Petition launched to stop hospitals using children to interpret sign language to deaf family members

A woman from Birmingham had said she will never forget the day she had to act as an interpreter between her profoundly deaf mum and doctors in hospital when her dad died.

Pearl Clinton, who lives in Erdington, was 12 years old when she had to communicate the awful news of her dad's death to her mum in 2003.

Now 30, Pearl says the situation has hardly improved for the deaf community and she's campaigning for more British Sign Language (BSL) interpreters to be booked for all appointments and medical emergency settings.

She says without interpreters peoples' most traumatic experiences can also end up being the most isolating. 

Margaret Cummins, Pearl's mum, said: "I'm still angry about it, and I feel very ashamed of the system.

"It's the same story over and over again. Did they have the budget for interpreted support? Yes.

"Where's that money going? Because we're not receiving that support that we're we're entitled to."

A similar situation happened again two years ago when Pearl's Grandma was seriously ill in hospital, as both her deaf mum and uncle needed Pearl and her cousins to interpret for them.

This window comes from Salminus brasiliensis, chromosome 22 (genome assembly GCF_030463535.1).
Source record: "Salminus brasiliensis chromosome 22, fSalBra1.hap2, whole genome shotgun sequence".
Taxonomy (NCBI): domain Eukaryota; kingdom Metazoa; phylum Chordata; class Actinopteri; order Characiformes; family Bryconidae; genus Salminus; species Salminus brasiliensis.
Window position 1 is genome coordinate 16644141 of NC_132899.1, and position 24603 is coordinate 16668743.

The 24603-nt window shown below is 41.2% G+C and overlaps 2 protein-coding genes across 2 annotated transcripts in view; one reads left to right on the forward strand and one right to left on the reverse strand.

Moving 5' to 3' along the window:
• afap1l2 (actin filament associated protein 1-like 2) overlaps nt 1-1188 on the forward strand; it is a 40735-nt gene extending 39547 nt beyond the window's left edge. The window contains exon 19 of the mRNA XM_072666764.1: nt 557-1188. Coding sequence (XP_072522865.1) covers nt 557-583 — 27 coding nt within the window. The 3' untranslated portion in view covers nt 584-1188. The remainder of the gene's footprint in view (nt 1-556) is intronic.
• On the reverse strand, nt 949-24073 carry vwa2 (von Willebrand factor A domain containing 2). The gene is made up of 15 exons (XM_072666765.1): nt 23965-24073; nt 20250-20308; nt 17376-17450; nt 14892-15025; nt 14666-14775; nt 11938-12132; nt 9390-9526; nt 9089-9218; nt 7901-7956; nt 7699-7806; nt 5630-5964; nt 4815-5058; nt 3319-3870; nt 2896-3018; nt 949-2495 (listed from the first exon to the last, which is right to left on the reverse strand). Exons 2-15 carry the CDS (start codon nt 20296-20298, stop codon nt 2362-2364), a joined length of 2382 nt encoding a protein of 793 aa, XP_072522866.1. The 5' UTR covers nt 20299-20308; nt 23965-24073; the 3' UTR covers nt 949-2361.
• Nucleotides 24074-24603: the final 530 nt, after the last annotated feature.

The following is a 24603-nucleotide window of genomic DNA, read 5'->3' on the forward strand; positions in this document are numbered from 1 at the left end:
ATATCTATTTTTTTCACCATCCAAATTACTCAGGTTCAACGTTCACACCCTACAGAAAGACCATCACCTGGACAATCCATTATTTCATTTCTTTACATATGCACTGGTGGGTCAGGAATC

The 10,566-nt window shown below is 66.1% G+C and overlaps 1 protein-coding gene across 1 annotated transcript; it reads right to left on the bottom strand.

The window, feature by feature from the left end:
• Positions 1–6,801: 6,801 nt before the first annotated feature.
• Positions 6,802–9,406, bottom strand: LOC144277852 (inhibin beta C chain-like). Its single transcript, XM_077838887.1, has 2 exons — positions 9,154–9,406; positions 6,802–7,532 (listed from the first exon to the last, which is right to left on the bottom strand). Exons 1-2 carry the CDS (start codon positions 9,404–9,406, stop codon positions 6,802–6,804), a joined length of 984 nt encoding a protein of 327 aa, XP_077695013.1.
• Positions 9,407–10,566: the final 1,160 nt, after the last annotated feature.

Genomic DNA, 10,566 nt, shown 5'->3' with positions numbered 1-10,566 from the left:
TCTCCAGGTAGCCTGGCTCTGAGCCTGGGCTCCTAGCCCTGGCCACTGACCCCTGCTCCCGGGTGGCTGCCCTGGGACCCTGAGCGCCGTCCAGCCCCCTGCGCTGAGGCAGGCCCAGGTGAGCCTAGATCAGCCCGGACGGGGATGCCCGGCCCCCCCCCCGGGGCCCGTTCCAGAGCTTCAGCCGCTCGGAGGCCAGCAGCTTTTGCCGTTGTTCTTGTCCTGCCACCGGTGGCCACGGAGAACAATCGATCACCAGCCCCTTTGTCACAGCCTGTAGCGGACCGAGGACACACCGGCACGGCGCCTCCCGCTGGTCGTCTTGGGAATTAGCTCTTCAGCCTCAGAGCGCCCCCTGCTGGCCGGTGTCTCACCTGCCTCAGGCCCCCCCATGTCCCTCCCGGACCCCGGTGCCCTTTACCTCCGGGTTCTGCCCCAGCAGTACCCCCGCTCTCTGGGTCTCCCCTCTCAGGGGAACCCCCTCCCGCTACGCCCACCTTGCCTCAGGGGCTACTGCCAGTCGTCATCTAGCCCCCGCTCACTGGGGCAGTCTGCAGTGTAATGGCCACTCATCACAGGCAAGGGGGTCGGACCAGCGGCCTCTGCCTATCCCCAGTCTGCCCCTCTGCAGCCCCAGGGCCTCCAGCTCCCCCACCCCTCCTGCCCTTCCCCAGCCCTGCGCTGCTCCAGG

They had to take months off work because an interpreter was not provided.

Pearl said: "It's all well good on paper, but the needs are being met in reality.

"The people at the top, they see all these tick boxes have been ticked, but it's just not relaying into hospitals.

"It's just really important that deaf people have that communication when they go to their medical appointments, without relying on their children."

Pearl and her mum Margaret say healthcare is entirely inaccessible to the deaf community without interpreters Credit: ITV News Central

Both incidents where Pearl had to interpret for her mother happened at Heartlands Hospital in Birmingham.

In response, Heartlands Hospital said: "Interpreting services are available for both inpatients and outpatients at our hospitals and can be requested by both patients and clinicians where there is any language barrier, including BSL."

But Pearl says these services are not always easy to access, or staff aren't aware of them.

She has set up a petition calling for easier access, after having heard from many in the deaf community who say they have had similar situations up and down the country.

The petition has hit over 5,000 signatures, and Pearl wants to take it to parliament.

The NHS has guidance for all medical services on booking interpreter and translation services. In the document it reads:

"Patients should be able to access primary care services in a way that ensures their language and communication requirements do not prevent them receiving the same quality of healthcare as others."